The Opposite of Complex Isn’t Simple. It’s Isolated
Complex systems comprise myriad and sundry components that interact via countless elaborate relationships. This is true of the human brain and the vast expanse of the global ecosystem, and most things in-between. What is more, the greater the number of elements in a system, the more ways they can interact, making it hard to predict just how that system will ultimately behave.
Grasping these dynamics and successfully managing their outcomes relies on a process called integrative complexity. It is the means to distinguish various aspects of an issue and to synthesize them into something both coherent and viable. Just as importantly, it requires the willingness to at least recognize, if not accept, other points of view. Yet though this sort of cognition is critical in these turbulent times, too many people strive instead to simplify what is complex by minimizing the number and nature of interconnections, and reducing nuanced circumstances to binary, black-and-white machinations. The result, observed the late journalist H. L. Mencken, is that “for every complex problem there is an answer that is clear, simple, and wrong.”
Doing so also robs people of their ability to acknowledge one of the essential components of complexity — diversity. In most biological systems the link between complexity and diversity is positive. The presence of multiple species contributes to stability and resilience since such heterogeneity enables a greater range of responses to disruptions or shocks.
Diversity in social systems denotes coexistence among individuals of different backgrounds, ethnicities, genders, skills, perspectives, and opinions. Together they forge societies which, according to Emile Durkheim, one of the architects of modern social science, depend on a level of solidarity to function effectively. Durkheim termed early societies as “mechanical,” based on generally accepted beliefs, customs, and traditions that, over time, become established norms. But he also proposed that as these same populations modernize, they diversify, becoming “organic” and increasingly interdependent on more discrete values and cultures.
As with their biological counterparts, diversity in social systems can accommodate complexity by bringing together a broad scope of knowledge, skills, and experiences. The result is an enhanced capacity for collaboration, creativity, and innovation. There are benefits on a personal level as well. A 2022 study by scholars at Harvard University, the University of Virginia, and Ramon Llull University in Spain found that the more “relational diversity” someone has in his or her social repertoire, the higher their sense of wellbeing. Participants who regularly associated with family, friends, coworkers, and even strangers reported feeling happier than those who hung out with fewer categories of persons.
Yet social systems with high degrees of diversity also make it difficult for members to find common ground. As expanding populations replace more intimate communities, they fragment society and dislodge customary standards and principles. It is here that diversity can descend into what Durkheim labeled “anomie:” a state of instability marked by a sense of helplessness, hopelessness, isolation, and alienation. The upshot is often disarray and deviant behavior.
The situation is only made worse by technology. The promise of the Internet, and subsequently social media, was that they would allow users to venture beyond conventional restrictions of space and time to engage in a host of new and distinct relationships. But such interactivity is increasingly controlled by algorithms that dictate the kinds of information people encounter, how and from whom. Replacing face-to-face bonds with mediated connections also begets loneliness. Analysis from the American Journal of Preventive Medicine found that persons who are on social media more than two hours a day are twice as likely to report feeling socially isolated as those who are there less than 30 minutes daily.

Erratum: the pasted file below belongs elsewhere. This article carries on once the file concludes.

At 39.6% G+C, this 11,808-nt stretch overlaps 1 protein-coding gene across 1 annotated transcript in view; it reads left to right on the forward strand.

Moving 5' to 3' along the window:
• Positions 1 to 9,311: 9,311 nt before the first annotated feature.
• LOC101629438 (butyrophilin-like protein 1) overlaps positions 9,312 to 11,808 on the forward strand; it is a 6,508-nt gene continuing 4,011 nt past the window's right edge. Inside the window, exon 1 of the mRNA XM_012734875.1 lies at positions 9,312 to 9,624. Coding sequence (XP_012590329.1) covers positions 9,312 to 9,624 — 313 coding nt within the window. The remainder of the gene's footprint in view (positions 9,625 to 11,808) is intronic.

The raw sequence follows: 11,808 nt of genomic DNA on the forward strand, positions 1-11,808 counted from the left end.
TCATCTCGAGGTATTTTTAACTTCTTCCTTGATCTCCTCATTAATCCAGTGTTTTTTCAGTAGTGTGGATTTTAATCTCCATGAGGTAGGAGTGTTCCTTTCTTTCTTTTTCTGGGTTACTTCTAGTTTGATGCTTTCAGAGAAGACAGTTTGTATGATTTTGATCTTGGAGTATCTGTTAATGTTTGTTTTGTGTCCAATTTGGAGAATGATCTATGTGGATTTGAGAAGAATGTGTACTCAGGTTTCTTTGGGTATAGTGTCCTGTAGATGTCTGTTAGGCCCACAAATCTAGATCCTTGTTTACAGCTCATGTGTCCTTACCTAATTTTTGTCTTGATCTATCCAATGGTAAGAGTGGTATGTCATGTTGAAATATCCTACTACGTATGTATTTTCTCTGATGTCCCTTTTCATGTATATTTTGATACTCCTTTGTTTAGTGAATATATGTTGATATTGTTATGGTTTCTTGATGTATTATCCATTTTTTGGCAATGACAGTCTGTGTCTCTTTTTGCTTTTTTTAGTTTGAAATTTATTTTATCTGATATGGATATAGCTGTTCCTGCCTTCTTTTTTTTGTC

The study was just one of several cited in the recent U.S. Surgeon General’s Advisory on the epidemic of loneliness and isolation. The government bulletin asserts that, in addition to the psychological impact, the physiological repercussions from a lack of contact include a 29% increased risk of heart disease; a 32% elevated chance of stroke; and a 50% greater threat of dementia among older adults. Additional research suggests lonely individuals may perceive and respond to information unlike than their more sociable peers, displaying heightened brain activity in regions associated with negative emotions. And a large-scale survey by healthcare and insurance company Cigna deduced that such solitude is worsening with each successive generation.
Whether by circumstance or choice, those who are cut off from ongoing social interactions not only endanger their mental and physical wellbeing, but seriously diminish their complex thinking and problem-solving skills. A failing not limited to individuals.
Politics is by its very nature complex and becoming more so. Where once the power dynamics were largely the jurisdiction of political parties and actors, interest groups, and lobbyists, they now include businesses, non-governmental organizations (NGOs), fringe groups, and influencers. The number of social, economic, environmental, and ideological factors that shape policies have also increased.
When political complexity converges with social isolation the consequences can be toxic. People who are acutely alone may become more distrustful and hostile to others with whom they disagree, a disorder known as affective polarization. A 2020 study published in the journal Group Processing and Intergroup Relations determined that social exclusion is a leading factor behind radicalization. Later research conducted at the RAND Corporation concluded that loneliness is one of the predominant reasons people adopt dogmatic views and join militant organizations. Others, on the other hand, turn apathetic and withdraw from political participation, lessening their degree of representation while magnifying that of extremists.